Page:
Belfast Telegraph

Saturday 2 August 2014

Ballymena's second claim to fame after Liam Neeson ... it's the town of empty shops

Former Ballymena man and movie star Liam Neeson was granted Freedom of the Borough this year, but figures reveal the town is suffering from 'empty shop syndrome'
Former Ballymena man and movie star Liam Neeson was granted Freedom of the Borough this year, but figures reveal the town is suffering from 'empty shop syndrome'
Former Ballymena man and movie star Liam Neeson was granted Freedom of the Borough this year, but figures reveal the town is suffering from 'empty shop syndrome'
Former Ballymena man and movie star Liam Neeson was granted Freedom of the Borough this year, but figures reveal the town is suffering from 'empty shop syndrome'

It's the home town of movie star Liam Neeson, who received the Freedom of the Borough at the start of this year – but now Ballymena is defending its retail reputation against a less welcome claim to fame.

According to a commercial property report from agents Lisney, the City of the Seven Towers has the most empty shops in Northern Ireland.

Lisney said the Co Antrim town has a shop vacancy rate of 27.2%, up 10% over the past year – more than its council's calculation of 17.9%.

Bangor in Co Down was lumbered with the second highest vacancy rate at 25.7% – but the overall vacancy rate in the sample of 15 towns and two cities was 19%, unchanged from last year.

Declan Flynn, managing director of Lisney in Belfast, said: "In previous years our report has revealed an increase of up to 4.6% in empty shops.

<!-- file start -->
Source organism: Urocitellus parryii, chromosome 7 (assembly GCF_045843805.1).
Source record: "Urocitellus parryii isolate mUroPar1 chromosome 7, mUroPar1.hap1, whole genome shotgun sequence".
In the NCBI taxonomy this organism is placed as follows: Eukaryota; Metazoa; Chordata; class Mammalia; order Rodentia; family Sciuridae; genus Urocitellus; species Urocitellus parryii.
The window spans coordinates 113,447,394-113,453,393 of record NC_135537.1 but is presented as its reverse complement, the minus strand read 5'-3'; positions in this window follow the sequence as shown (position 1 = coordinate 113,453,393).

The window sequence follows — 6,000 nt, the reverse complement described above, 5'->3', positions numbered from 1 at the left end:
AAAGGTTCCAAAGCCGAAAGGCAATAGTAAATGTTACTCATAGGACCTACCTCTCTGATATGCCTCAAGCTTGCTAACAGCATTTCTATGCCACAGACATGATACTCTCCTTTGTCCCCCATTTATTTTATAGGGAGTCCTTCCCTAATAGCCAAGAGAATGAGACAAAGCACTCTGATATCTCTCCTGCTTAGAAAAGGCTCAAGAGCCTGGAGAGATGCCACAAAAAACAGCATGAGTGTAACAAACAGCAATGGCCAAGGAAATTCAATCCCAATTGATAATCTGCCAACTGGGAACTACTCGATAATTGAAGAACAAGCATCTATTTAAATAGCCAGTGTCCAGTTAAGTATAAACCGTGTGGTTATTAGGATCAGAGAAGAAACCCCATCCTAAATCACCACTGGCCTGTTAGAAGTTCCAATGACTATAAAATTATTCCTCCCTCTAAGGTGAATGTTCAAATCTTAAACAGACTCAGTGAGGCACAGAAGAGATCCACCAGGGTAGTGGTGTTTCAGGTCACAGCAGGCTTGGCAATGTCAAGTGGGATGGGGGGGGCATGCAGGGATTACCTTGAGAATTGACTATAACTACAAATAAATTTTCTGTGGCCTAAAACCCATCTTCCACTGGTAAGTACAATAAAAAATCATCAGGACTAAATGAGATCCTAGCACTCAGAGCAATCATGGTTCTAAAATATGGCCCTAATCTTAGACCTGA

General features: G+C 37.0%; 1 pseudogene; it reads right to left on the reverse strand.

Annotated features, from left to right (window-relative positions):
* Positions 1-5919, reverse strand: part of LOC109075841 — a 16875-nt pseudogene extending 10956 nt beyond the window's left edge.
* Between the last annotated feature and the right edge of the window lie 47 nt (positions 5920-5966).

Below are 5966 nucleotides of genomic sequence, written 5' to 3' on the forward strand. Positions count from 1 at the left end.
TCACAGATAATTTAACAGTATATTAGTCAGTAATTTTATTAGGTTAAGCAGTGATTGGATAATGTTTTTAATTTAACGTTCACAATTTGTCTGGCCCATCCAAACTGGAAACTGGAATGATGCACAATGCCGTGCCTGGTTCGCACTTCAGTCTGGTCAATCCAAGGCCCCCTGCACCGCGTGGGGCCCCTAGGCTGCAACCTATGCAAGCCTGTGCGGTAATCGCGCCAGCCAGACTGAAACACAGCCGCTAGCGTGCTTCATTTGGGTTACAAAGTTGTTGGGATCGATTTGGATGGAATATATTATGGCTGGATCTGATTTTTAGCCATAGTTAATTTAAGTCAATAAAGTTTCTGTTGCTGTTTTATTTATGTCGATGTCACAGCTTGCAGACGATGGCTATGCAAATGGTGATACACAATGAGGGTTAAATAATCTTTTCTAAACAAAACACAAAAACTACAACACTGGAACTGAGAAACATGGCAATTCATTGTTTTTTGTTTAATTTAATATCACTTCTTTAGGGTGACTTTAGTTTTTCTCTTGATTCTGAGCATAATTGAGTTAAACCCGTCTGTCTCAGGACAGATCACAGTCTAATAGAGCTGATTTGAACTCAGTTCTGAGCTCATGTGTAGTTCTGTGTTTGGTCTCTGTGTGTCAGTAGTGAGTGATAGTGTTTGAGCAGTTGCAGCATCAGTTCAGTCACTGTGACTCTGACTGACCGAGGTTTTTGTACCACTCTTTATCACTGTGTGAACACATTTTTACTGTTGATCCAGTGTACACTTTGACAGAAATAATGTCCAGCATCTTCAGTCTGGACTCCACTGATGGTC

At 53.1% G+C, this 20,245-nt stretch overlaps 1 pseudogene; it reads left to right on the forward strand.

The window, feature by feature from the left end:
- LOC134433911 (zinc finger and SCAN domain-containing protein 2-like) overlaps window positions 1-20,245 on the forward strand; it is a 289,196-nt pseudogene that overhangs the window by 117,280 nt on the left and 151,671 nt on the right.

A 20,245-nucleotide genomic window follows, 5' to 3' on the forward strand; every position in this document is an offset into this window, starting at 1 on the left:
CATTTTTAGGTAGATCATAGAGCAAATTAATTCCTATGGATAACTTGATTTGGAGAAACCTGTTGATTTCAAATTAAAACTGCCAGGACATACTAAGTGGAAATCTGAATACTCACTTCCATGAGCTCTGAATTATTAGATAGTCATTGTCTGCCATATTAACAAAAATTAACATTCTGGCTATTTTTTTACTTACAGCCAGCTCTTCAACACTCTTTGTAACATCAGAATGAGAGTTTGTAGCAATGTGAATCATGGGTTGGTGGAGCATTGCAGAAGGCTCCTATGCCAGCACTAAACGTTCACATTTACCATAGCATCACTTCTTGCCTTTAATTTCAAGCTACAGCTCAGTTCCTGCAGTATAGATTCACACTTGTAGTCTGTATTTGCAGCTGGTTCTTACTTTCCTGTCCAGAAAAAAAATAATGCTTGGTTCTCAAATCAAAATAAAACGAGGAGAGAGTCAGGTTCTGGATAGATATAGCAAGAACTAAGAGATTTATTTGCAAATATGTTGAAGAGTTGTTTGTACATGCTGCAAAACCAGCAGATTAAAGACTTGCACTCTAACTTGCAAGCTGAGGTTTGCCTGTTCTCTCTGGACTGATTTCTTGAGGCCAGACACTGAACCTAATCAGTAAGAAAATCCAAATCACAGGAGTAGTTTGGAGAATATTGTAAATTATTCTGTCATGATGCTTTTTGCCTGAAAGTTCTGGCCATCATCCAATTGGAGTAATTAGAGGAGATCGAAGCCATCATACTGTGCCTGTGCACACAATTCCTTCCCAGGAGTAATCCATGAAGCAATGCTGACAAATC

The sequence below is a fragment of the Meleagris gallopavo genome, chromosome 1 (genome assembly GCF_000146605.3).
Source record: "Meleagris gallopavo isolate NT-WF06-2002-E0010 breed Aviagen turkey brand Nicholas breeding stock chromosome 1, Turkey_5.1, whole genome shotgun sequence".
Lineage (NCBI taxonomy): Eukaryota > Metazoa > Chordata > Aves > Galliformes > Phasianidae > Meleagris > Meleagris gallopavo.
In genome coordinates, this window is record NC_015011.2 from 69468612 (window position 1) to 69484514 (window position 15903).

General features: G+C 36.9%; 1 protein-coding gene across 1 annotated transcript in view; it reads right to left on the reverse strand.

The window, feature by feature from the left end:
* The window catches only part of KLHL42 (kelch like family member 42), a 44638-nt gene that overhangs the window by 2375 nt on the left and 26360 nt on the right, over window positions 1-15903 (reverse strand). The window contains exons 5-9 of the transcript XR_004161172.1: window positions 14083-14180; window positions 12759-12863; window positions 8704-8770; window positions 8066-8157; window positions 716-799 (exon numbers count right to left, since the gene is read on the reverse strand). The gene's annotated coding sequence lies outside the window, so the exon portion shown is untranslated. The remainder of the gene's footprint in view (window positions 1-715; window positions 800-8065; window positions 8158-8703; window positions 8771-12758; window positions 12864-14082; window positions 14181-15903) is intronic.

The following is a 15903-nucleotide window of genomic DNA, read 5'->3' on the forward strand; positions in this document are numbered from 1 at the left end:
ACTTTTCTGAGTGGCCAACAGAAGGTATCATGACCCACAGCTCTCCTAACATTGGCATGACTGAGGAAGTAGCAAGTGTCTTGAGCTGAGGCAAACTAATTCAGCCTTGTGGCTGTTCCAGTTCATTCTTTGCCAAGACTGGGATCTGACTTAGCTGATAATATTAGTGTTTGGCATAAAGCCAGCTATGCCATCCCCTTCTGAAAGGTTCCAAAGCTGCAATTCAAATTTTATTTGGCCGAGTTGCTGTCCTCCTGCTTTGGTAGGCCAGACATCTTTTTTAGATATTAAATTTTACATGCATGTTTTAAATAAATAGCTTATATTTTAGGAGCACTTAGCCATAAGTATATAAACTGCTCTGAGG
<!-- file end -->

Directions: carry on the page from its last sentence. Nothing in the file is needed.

"However, since 2012 there has been no overall change in Northern Ireland retail vacancy rates, which remain at 19% – suggesting the occupancy rate has stabilised despite being higher than the UK average of 11.1%."

Belfast's shop vacancy rate had shown the greatest improvement, with vacancies down 5.9% to 17.2% in the past year.

But Ballymena traders and the town's council fought back against the contention their town was rife with boarded-up shops.

The town has a number of long-standing independent retailers like McKillen's Shoe Shop and Wallace's clothing shop, as well as The Tower Centre and Fairhill Shopping Centre.

However, Lisney said their survey also took account of out-of-town retail in the area, such as the Braidwater Retail Park, while the council's own figures were limited to the centre of the town.

DUP mayor Audrey Wales, who ran a newsagents in the town for 28 years, said: "It depends how you define your town centre.

"We define the centre designated by town planners, and we measure rates in the core town centre quarterly. As of October, our rate was 17.9%.

"If there's a shutter down, it's down – but that's not as dire as the idea that it's almost one-third of the town that's shuttered.

"Last week we had two new businesses open – a bakery on Mill Street re-opened and an artist called Nigel Allison has opened up in Mill Street."

Mr Allison said he had recently relocated to Mill Street from his former studio in Kells. "I found it's been really, really beneficial for me. Since I opened in Ballymena last Wednesday, I've sold six paintings."

SDLP councillor PJ McEvoy said he believed the 27.2% vacancy was "an exaggeration" and that "Ballymena is one of the best shopping towns outside Belfast".

ANALYSIS

The towns surveyed by Lisney were Ballymena, Omagh, Newtownabbey, Bangor, Newry, Lisburn, Strabane, Antrim, Cookstown, Newtownards, Portadown, Derry, Magherafelt, Coleraine, Craigavon, Enniskillen and Belfast. While Ballymena had shown the worst deterioration, with vacancy rates up 10% to 27.2%, the most improved areas were Belfast (down 5.9% to 17.2%), Enniskillen (down 5.8% to 11%), Derry (down 2.3% to 16.4%), Coleraine (down 4.3% to 16.9%) and Portadown (down 0.5% to 22.2%).

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